“Yeah, we got a good reputation around here. Hey, they got a stainless steel pee trough where we can spring us a leak. Or, if you can find one that still flushes, you can climb up on the rim, squat on one of them shitters— none of ’em got doors no more— and drop a big ol’ turd. That what you mean?” Between beard and hair, both curly, he winked an amber eye. “My partner’s in there now. Probably that’s what he’s doin’… if he ain’t suckin’ off some nigger what come in to relieve hisself whatever way he can.
But I got to warn you: ain’t me or Mex got the time— or the inclination— to be what you call clean dudes. When’s the last time you took you a shower?” “Uh… this… mornin’.” The man’s hand muffled Eric’s voice. “Yeah? Well, with me—” he moved closer. Without getting stronger, the odor became disorienting, as though, at Eric’s next breath, it penetrated another level—“ it’s more like a couple of weeks. And I wouldn’t waste time speculatin’ about Mex.” Then he was closer, hip, thigh, flank pressed into, and moving against, Eric. “Though we got one planned for tonight— if we get back to Gilead in time. I’ll wash him; he’ll wash me; probably piss all over each other. He likes that, and—” he squinted, looking friendly—“ I like it, too.”
“You know, spics and Injins and redneck guys from around here, we ain’t cut and skinned like you fellas up there in the city. We still got everything we come with, and inside that skin, boy, the fuckin’ cheese builds up sumpin’ terrible. Me, I don’t ever hardly remember to run a finger around in there and scrape that stuff out. Most of the time, I don’t have to, though, ’cause Mex’ll do it for me . . . with his tongue.”

It might not be wrong to read this “invitation” as a series of warnings: there will be shit and piss and dirt in embodied and affective and ideological ways. And, as we learn later in the novel, Turpens has a different, more sanitized sex scene. Eric is offered the chance to choose, to accept this particular sex sociality. (I might be romanticizing this, but Robert Reid-Pharr has made me think about choice.)

Choice is emphasized again when Dynamite tells Eric, “You gotta speak out and say what you want, boy. Nobody gonna read your mind,” a point emphasized by Jay after Eric spends a (surprising to him) sex-less night with Jay and Mex:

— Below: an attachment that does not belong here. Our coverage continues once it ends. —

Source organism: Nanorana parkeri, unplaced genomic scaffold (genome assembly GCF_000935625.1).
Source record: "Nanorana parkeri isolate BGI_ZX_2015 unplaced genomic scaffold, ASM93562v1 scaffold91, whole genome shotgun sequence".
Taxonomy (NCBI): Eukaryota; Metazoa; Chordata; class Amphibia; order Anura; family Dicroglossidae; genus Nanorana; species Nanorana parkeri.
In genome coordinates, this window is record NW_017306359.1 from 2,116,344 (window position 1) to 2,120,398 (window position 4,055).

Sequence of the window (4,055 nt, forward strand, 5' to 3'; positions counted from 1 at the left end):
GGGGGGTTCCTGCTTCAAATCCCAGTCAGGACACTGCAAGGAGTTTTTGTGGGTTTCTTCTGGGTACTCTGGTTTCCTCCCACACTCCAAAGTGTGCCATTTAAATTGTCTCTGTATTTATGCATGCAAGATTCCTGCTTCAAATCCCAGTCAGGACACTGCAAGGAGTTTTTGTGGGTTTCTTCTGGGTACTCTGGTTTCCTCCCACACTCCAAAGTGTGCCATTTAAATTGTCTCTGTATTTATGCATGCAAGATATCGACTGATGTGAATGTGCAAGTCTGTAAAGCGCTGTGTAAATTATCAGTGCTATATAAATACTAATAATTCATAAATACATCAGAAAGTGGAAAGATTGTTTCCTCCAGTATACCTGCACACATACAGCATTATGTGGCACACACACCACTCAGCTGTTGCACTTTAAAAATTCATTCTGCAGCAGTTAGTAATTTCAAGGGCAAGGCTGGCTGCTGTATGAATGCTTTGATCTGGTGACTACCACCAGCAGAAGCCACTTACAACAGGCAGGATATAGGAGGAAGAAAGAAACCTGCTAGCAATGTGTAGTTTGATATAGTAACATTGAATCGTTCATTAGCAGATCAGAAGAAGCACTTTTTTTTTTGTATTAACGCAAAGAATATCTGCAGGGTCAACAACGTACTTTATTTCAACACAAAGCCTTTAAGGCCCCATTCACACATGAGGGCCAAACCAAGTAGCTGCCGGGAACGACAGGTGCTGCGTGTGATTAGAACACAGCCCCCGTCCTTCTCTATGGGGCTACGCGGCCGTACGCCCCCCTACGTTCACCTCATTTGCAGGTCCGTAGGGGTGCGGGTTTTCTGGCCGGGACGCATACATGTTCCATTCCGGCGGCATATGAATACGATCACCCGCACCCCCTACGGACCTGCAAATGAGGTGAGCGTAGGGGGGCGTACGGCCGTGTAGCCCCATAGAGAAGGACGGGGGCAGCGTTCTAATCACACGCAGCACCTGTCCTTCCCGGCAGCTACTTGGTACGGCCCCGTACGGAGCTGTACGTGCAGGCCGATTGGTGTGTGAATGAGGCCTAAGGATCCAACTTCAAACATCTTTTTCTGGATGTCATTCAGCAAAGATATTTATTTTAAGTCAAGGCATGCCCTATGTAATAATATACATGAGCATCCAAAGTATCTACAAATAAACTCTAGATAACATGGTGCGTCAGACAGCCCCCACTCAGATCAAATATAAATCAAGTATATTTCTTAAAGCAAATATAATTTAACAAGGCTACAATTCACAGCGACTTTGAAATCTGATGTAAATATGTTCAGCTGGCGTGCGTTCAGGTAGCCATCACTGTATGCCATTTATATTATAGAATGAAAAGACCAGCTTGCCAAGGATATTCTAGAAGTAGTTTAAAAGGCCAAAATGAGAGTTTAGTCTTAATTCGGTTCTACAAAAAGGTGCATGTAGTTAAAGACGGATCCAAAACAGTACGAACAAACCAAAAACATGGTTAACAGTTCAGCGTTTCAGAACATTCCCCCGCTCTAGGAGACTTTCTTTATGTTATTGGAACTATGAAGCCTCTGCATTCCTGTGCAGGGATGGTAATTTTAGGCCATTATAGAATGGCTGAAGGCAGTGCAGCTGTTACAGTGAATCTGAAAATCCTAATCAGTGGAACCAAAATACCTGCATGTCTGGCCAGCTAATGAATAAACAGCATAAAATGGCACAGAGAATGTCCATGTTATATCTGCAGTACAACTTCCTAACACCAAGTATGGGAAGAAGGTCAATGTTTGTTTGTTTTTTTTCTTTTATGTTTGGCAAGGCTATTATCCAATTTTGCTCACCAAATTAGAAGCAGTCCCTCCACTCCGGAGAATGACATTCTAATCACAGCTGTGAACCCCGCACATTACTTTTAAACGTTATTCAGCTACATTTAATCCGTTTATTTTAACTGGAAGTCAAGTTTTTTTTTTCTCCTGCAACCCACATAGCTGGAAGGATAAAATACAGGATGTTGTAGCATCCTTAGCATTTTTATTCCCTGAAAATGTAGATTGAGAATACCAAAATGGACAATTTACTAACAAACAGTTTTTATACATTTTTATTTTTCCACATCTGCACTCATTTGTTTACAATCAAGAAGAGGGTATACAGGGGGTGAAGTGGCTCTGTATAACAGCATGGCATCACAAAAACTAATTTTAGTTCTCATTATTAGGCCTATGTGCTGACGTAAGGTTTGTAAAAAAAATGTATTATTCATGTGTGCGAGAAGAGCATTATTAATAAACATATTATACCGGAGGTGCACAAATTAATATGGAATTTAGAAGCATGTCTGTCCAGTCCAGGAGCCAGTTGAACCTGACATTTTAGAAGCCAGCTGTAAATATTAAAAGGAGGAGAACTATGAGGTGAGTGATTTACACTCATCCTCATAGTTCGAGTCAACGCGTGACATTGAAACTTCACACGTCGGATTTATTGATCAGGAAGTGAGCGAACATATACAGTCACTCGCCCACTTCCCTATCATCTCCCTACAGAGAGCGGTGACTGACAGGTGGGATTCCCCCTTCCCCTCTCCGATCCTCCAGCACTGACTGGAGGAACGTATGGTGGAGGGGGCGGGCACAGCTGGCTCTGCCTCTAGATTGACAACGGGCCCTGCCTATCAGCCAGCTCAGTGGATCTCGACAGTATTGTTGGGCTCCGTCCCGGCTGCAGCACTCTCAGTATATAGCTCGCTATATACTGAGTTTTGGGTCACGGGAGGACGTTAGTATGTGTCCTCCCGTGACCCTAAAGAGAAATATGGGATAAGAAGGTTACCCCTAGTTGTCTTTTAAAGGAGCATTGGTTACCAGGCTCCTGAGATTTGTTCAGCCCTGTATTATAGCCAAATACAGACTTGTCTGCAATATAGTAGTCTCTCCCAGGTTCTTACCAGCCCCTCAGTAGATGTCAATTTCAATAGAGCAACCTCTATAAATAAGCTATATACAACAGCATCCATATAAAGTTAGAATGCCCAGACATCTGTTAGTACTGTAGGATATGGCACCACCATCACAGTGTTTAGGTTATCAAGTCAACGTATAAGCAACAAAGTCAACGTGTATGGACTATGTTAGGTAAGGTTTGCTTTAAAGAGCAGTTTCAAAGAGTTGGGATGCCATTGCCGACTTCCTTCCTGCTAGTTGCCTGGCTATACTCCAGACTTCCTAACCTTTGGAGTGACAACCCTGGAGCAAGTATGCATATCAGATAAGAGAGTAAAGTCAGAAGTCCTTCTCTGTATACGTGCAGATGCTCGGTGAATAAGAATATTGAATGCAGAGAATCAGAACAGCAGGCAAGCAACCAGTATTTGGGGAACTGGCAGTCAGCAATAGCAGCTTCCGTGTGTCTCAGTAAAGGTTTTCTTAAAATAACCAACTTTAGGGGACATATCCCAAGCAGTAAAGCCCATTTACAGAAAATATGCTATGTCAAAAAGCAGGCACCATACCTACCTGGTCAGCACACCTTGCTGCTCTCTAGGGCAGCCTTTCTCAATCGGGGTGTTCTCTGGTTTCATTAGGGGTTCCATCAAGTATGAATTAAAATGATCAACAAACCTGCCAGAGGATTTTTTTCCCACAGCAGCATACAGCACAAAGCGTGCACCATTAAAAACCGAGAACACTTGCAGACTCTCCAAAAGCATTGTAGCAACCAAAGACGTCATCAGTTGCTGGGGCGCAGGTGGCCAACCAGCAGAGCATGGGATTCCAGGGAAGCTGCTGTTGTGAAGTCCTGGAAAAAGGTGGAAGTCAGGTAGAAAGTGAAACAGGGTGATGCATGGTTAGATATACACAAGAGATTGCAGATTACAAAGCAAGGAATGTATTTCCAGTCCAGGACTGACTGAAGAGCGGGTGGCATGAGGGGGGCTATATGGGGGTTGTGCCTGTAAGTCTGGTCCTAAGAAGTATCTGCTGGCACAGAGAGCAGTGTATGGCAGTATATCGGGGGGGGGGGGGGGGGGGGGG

As nonchalantly as he could, Eric said, “I thought maybe me and you and Mex were gonna… you know, fuck around out here. The way me and Dynamite and Shit do in the Dump.” Even Eric could hear that he sounded petulant— the tone he’d wanted to avoid. Stepping down onto the scow’s deck under the light from the boat house ceiling, then looking back, Jay raised a hempen brow. “Yeah? You did? Now, what made you think that? Nobody said nothin’ about fuckin’— you sure didn’t.”
“Now, you ain’t eighteen yet. You’re still seventeen. What did you think? We was gonna jump on you, bring you down, and rape you in our own guest bed?”

“I don’t know…” Eric swallowed, looking around for something to do. If he could help, he knew he’d feel better. “It was a little… funny.” Eric didn’t shrug. He didn’t feel like shrugging. “Well, yeah,” Jay said. “A good fuck is nice sometimes— especially with your friends.”

“I guess… maybe you don’t think you should do nothin’ with kids under eighteen…?” It was more than petulant. It was plaintive.

“I didn’t say that. But I do think that if you’re under eighteen, you got to be able to ask for it, clear and direct— especially if you want it from older guys. You know, this sex business ain’t about mind readin’. It’s about sayin’ what you want, gettin’ an answer— yes, no— and acceptin’ it.”

(I realize, this is not quite what I had intended to focus on as “post-transgressive,” even as I think “choosing” is central to counter what feels like the coercive force of “transgression,” but this is a barely-formed thought.) I think what gets me here is precisely what is non-coercive about this framing of sex as sociality, or about grasping the particular intimacies and violations entailed in accepting sex as sociality.

A final example, and this from the famed “coprophagia” passages. Here is Shit discussing it:

“The thing about eatin’ shit is, it’s a group thing. You gotta get a bunch of guys together, see. And most of it’s gonna be all nasty talk, gettin’ up to it— a couple of yall lay some nice big ones there in the middle for everybody, and you can go around and around them things for forty minutes, pickin’ up and passin’ around and sniffin’ at it, and puttin’ down again. But by the end, two or three of yall got to get in there an’ eat some of it for real.”

(I should add a note here on citing Delany: the taxonomic impulse-urge in so many reviews is a “turn away,” a swerve, if you will, from the “funk” of citing Delany when he discusses sex. After all, to cite such a passage is to implicate oneself in an economy of sex acts that “polite people” should know only by their scientific names—I’m not sure I’m delicate enough to abide by this convention.) What grabs me about this description is the “group thing” aspect of it, the building and sustaining of togetherness around sex practices. Here, Shit is describing the so-called Breakfast Club, and while time is relatively difficult to map in the novel, it’s clear that the club existed for many years (if not decades). And this makes me think of what sexual cultures sustain. (Another half-thought.)